In the March of Time archives has a short video entitled Birth of Swing. The makers of this video trace swing back to around 1917 when the Dixieland Jazz Band was formed. The narrator explains that swing music has become extremely popular at the time of its creation (1937) and dives into the history of it. The video tells the story of a Victor Talking Machine (a brand of record player) music scout visiting a cafe where the pianist was playing a “kind of swinging music.” In response to being asked what his band’s name was, the pianist replied “Dixieland Jazz Band.” The scout decided to bring them from New Orleans to New York City to the recording studio. Since then they became extremely popular across the United States. This was when jazz started to become a term commonly used in the popular music idiom. Somewhere over the course of time between then and 1937, the term jazz however, had received negative connotations as a lowly, cheap kind of music and therefore was undesirable by white audiences. A simple marketing strategy to change the word on albums from “jazz” to “swing” enabled the popularization and dissemination of the music all throughout the country. And so during the days of the production of the video swing one of the most popular music genres in the country. Swing music, it gets concluded, was simply jazz music from an earlier period in American History.
Let me begin this post by apologizing for where I’ve acquired my artifact of the week. The assigned library to dig through was the Halvorson Music LIbrary, but while browsing St. Olaf’s Catalyst I found a book that I feel would be too valuable to our learning and the theme of this course not to write a post on. The Harlem Renaissance Revisited: Politics, Arts, and Letters by Jeffrey Ogbonna Green Ogbar is an amazing resource for anyone interested in looking at the Harlem Renaissance as a time period, or simply a person who wants to look at African-American identity and racial tensions in the United States in the 20th century. The book is made up of single chapters written by many different authors in order to cover a wide variety of topics and give readers a comprehensive view of the many different ways to view the problems addressed. The author divides these chapters into five different sections: Aesthetics and the New Negro, Class and Place in Harlem, Literary Icons Reconsidered, Gender Constructions, and Politics and the New Negro. Ogbar writes in his introduction of the book:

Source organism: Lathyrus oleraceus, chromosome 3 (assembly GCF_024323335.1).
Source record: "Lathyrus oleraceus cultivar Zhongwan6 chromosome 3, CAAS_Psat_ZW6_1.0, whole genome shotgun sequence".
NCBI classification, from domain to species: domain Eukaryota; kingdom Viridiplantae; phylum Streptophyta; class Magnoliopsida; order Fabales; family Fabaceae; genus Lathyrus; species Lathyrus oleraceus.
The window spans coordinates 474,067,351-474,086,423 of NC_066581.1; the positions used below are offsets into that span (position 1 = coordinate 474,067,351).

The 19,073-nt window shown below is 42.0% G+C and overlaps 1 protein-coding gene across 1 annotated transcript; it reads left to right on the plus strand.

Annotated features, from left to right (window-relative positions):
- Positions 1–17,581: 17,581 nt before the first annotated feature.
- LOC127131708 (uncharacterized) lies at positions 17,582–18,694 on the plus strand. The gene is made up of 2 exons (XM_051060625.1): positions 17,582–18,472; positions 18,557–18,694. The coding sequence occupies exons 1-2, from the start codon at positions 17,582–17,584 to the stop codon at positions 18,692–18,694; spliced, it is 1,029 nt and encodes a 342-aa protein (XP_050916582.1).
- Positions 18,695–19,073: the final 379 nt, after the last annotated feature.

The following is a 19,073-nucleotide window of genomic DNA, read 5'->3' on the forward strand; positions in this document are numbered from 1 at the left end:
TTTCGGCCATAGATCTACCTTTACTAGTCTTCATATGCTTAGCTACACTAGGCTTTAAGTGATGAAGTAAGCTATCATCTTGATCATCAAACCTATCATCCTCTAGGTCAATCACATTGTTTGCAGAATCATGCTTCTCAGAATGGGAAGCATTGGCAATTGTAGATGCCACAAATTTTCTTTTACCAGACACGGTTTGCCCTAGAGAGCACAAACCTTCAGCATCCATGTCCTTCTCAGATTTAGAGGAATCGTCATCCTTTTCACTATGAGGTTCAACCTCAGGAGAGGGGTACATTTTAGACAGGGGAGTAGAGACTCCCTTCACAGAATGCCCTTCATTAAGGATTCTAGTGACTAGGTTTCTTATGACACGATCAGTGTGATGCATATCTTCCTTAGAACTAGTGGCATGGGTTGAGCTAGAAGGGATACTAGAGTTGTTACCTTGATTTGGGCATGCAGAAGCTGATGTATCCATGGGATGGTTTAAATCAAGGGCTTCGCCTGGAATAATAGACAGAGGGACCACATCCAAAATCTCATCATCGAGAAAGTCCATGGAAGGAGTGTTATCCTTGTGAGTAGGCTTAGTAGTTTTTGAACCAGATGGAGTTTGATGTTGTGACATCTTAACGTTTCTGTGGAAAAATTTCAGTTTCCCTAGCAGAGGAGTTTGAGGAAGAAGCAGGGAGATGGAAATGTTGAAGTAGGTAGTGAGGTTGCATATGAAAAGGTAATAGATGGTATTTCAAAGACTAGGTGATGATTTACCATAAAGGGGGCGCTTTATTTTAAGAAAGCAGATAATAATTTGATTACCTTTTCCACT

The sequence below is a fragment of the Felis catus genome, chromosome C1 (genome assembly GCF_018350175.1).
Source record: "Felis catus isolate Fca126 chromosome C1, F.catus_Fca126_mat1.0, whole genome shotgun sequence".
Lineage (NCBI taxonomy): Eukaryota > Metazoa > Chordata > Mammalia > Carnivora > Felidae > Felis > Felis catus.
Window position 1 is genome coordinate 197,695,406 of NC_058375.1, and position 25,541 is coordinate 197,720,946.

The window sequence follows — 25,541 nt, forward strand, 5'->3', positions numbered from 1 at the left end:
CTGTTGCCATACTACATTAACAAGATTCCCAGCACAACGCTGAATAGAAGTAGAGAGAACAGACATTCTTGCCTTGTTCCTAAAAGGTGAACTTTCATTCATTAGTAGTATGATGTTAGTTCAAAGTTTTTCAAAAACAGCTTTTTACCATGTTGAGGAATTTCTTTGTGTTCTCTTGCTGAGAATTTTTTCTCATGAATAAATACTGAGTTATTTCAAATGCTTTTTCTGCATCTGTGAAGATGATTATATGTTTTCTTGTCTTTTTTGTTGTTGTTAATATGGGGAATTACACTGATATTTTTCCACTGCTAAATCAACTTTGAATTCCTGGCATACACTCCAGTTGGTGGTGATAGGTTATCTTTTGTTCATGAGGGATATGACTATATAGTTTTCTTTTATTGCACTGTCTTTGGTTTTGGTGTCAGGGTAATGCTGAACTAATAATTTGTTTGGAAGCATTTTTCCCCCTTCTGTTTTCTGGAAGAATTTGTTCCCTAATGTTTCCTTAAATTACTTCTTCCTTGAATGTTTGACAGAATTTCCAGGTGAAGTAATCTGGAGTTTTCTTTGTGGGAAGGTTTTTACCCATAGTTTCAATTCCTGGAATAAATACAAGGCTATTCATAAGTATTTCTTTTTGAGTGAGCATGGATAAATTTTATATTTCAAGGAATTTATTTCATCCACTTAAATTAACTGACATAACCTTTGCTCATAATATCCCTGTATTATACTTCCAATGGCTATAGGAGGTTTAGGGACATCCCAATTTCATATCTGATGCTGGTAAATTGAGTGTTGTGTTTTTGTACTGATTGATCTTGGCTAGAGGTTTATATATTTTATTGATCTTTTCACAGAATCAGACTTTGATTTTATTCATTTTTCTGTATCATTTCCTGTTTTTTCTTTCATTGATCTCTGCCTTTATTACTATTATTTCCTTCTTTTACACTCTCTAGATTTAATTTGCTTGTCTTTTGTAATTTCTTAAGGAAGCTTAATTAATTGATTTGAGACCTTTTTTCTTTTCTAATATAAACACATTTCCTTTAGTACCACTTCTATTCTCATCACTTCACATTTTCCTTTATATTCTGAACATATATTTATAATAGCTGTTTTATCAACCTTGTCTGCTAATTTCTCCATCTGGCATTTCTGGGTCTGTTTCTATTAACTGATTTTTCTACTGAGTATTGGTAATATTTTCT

“This volume brings together fresh perspectives from recent scholarship on the Harlem Renaissance. Although it covers only part of the story, it asks again what the Harlem Renaissance was all about, especially in terms of its major figures and its arts, letters and political landscape.”
I would highly recommend to anyone looking into any related topics for their papers to visit this book as a potential resource as there are many different scholarly voices present and though music isn’t the primary focus of this book, it does touch upon popular figures such as Gershwin and Ellington, but more importantly, as is written in the introductions, the book articulates the major figures of the time as well as the political landscape in which a lot of the music we’re studying was written and produced.
Ogbar, Jeffrey Ogbonna Green. The Harlem Renaissance Revisited : Politics, Arts, and Letters. Baltimore [Md.]: Johns Hopkins University Press, 2010.
While browsing the Manitou Messenger archives, I came across an interesting article from March 12, 1965 entiteld Pop Concert Features ‘Rhapsody in Blue.’ The article is essentially an advertisement for a cabaret-style concert performed by the St. Olaf Band, Chamber Band, and several soloists from a then upcoming performance of the musical Camelot. According to this article, St. Olaf put on an annual concert of pop music which leads me to ask the question: what happened to it? Surely this event would have been popular among students within and outside the music department, by definition it surely was. The highlight of the concert during this year was a performance of George Gershwin’s Rhapsody in Blue. The piece was performed during the second half of the evening, in which the audience members sitting at tables with refreshments would switch places with audience members sitting in the bleachers. The final section of the concert was a performance from the Manitou Singers featuring The March of the Siamese Children from the musical The King and I.